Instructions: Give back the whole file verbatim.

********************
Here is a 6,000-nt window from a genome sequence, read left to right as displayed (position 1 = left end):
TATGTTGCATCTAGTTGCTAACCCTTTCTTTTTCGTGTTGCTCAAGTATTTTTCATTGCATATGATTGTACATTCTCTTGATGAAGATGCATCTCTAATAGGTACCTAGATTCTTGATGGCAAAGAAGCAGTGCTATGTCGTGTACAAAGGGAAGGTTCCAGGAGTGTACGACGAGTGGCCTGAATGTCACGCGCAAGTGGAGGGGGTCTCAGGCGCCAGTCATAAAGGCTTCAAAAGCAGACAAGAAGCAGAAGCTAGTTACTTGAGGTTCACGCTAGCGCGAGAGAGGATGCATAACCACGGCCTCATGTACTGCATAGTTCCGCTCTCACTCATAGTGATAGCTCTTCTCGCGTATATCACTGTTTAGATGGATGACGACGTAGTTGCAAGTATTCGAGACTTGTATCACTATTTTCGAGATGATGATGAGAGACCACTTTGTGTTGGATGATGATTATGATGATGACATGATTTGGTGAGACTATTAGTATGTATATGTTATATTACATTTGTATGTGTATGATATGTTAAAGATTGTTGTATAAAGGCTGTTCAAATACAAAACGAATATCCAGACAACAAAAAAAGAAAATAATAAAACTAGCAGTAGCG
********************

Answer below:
Here is a 6,000-nt window from a genome sequence, read left to right as displayed (position 1 = left end):
TATGTTGCATCTAGTTGCTAACCCTTTCTTTTTCGTGTTGCTCAAGTATTTTTCATTGCATATGATTGTACATTCTCTTGATGAAGATGCATCTCTAATAGGTACCTAGATTCTTGATGGCAAAGAAGCAGTGCTATGTCGTGTACAAAGGGAAGGTTCCAGGAGTGTACGACGAGTGGCCTGAATGTCACGCGCAAGTGGAGGGGGTCTCAGGCGCCAGTCATAAAGGCTTCAAAAGCAGACAAGAAGCAGAAGCTAGTTACTTGAGGTTCACGCTAGCGCGAGAGAGGATGCATAACCACGGCCTCATGTACTGCATAGTTCCGCTCTCACTCATAGTGATAGCTCTTCTCGCGTATATCACTGTTTAGATGGATGACGACGTAGTTGCAAGTATTCGAGACTTGTATCACTATTTTCGAGATGATGATGAGAGACCACTTTGTGTTGGATGATGATTATGATGATGACATGATTTGGTGAGACTATTAGTATGTATATGTTATATTACATTTGTATGTGTATGATATGTTAAAGATTGTTGTATAAAGGCTGTTCAAATACAAAACGAATATCCAGACAACAAAAAAAGAAAATAATAAAACTAGCAGTAGCG